As part of the acquisition of the AI startup, the training data sets were included in the transfer. So, the acquiring company now possesses the PII in large data sets that were used to train the AI model, as well as to whatever degree the PII is contained within the model itself. In reality, this hypothetical is fairly common. Scenarios just like this, where a maturing tech firm wishes to keep pace with competitors by choosing to buy an upstart company, occurs with increasing regularity. As mentioned above, this type of leap-frogging allows a company to remain competitive by efficiently utilizing its available resources and simply purchasing an upstart company rather than devoting the time and resources required to build a comparable division for itself.
The California Consumer Privacy Act of 2018 (CCPA) took effect on January 1, 2020. The CCPA was largely a response by the California state legislature to a proposed ballot initiative. The resulting law was drafted in less than a week and, by some accounts, contains multiple drafting errors, typos, and less than ideal policies. “The CCPA is arguably the most comprehensive—and complex—data privacy regulation in the United States. It may also be one of the most hastily put together pieces of privacy legislation in recent history.” Some feel the CCPA is an effort to keep pace with European privacy law, namely the European Union’s General Data Protection Regulation (GDPR). Like the CCPA, the GDPR also creates affirmative duties and corresponding individual rights. For example, both the CCPA and GDPR require notices to individual data subjects (though the CCPA uses a different term in lieu of “data subject”); create individual rights to access the data that companies collect about the individual; and provide a right of erasure (more commonly known as the “right to be forgotten”). Additionally, both the CCPA and GDPR require businesses to notify customers about what information they collect and how they use and process the information they collect. They both apply the “business requirement” to the collection of data on and offline. And both apply to a wide range of businesses across sectors (though the CCPA has certain carveouts specifically for industries already covered by specific federal regulations).
The stated goal of the CCPA is “to further Californians’ right to privacy by giving consumers an effective way to control their personal information.” The CCPA creates a number of statutory rights for California residents, discussed in greater detail below in Section D. The most relevant to our hypothetical are the rights and obligations that provide California residents with a say in preventing companies that collect the residents’ information from selling it to other businesses, and require the companies doing the collecting to notify consumers “at the time of collection.”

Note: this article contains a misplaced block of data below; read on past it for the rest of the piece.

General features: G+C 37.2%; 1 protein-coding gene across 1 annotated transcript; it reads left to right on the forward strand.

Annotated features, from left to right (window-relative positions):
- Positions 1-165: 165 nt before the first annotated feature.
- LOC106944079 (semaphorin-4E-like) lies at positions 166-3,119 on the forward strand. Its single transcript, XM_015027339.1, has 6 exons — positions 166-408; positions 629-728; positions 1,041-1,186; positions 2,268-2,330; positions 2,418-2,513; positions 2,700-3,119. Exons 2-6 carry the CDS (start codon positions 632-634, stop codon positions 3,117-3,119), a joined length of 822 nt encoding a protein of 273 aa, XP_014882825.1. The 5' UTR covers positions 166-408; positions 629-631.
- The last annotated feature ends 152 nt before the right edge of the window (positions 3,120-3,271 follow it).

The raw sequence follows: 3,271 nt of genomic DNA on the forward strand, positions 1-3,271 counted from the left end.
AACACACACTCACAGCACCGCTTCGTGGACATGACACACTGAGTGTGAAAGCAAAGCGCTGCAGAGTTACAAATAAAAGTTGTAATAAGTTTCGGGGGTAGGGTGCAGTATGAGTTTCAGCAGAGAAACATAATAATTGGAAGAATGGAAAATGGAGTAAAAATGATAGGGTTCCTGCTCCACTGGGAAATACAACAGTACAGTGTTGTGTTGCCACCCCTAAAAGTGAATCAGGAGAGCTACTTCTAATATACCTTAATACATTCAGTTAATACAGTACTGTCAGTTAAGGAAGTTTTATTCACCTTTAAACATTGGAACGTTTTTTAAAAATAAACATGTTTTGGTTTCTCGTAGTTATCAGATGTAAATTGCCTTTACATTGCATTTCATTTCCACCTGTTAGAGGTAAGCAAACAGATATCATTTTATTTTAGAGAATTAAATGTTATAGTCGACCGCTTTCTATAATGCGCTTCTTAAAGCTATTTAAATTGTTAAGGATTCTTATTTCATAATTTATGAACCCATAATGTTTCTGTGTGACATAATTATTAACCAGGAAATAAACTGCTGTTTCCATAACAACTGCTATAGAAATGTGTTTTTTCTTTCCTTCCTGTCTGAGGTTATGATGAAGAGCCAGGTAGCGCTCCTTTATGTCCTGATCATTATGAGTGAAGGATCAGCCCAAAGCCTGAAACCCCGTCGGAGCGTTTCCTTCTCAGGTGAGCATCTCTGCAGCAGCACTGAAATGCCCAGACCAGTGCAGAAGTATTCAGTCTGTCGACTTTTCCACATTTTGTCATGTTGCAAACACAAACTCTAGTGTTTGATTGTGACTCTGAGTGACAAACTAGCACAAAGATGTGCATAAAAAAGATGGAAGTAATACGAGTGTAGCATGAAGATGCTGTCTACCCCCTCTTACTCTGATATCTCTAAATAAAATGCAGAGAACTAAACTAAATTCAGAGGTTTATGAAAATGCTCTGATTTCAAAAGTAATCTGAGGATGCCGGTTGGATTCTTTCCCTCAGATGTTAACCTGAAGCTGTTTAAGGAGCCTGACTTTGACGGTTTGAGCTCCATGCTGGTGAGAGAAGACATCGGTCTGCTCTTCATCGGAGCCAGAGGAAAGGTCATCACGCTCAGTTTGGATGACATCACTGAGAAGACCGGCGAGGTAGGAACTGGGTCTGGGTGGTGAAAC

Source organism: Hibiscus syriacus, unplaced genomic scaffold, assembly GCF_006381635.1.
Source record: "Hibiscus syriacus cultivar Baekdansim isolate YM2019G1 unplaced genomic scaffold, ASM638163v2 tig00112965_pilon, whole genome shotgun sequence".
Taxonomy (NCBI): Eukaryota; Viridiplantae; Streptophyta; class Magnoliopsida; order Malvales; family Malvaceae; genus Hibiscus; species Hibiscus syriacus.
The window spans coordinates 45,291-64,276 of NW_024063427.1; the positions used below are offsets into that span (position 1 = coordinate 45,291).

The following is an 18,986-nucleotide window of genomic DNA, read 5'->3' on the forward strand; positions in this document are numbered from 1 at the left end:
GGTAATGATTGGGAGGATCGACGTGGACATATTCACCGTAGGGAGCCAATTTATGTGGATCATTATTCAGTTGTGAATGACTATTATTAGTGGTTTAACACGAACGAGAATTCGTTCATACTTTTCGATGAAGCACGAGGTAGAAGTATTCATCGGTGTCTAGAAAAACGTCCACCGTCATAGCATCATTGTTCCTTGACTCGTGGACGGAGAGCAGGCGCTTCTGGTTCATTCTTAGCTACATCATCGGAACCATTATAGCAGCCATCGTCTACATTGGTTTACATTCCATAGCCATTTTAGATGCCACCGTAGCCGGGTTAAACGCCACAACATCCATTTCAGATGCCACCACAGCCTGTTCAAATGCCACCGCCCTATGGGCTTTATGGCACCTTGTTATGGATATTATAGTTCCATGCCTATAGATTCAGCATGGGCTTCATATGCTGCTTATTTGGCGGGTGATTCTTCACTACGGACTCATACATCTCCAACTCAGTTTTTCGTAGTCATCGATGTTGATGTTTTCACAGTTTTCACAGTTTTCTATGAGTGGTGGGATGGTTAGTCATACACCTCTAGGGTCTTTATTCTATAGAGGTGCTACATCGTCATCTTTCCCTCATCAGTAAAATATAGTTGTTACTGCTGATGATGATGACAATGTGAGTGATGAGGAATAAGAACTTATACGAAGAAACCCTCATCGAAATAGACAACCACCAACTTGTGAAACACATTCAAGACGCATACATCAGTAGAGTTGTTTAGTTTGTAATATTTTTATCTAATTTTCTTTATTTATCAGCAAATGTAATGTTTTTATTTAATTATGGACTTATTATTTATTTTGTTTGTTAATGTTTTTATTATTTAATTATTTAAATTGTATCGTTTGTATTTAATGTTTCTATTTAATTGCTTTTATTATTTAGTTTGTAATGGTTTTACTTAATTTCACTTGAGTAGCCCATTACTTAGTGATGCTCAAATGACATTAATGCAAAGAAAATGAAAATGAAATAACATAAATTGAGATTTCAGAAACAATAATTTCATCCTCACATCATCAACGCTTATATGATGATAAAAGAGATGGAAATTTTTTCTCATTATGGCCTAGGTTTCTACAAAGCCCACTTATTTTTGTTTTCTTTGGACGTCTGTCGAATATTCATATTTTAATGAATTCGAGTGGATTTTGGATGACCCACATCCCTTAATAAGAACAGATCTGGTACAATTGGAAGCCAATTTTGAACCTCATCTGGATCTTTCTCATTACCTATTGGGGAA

By its own terms, the CCPA seems to reach outside its borders, asserting jurisdiction over any company that meets its definition of doing “business in the state,” “potentially appl[ying] to any business throughout the globe that has/gets personal information about California residents the moment the business takes the first dollar from a California resident.” This is particularly noteworthy given the sectoral patchwork approach to U.S. privacy law generally. Moreover, “the law’s purported application to businesses not physically located in California raises potentially significant dormant Commerce Clause and other Constitutional problems.” While these considerations are outside the scope of this note, they highlight yet more potential problems with a law which purports to extend its own jurisdiction throughout the United States and beyond.
If a business collects the personal information of 50,000 or more California consumers in a year, by its language, the CCPA reaches the business even if it does not actually “do business in the state of California.” For businesses physically located near the California state line in neighboring border states, which many California residents may visit annually, this may mean they are swept up by the CCPA even if these businesses do not have an online presence. Though this observation is not completely relevant to this note, it highlights the public policy concerns of allowing California’s laws to reach beyond its borders to capture businesses with no direct ties to California.
The CCPA affects companies “doing business in” California, but only if they buy or sell consumer information of 50,000 (or more) California “consumers” or “devices” (100,000 or more effective January 1, 2023); or have a gross annual revenue of $25 million or more; or derive at least fifty percent of their revenue from sharing personal information from consumers. However, the CCPA contains accommodations and carve-outs for small-businesses, non-profits, and other institutions and businesses which are covered by federal laws, such as the Gramm-Leach-Bliley Act (regulating financial institutions), the Fair Credit Reporting Act (regulating consumer reporting agencies), and the Health Insurance Portability and Accountability Act (regulating health care providers).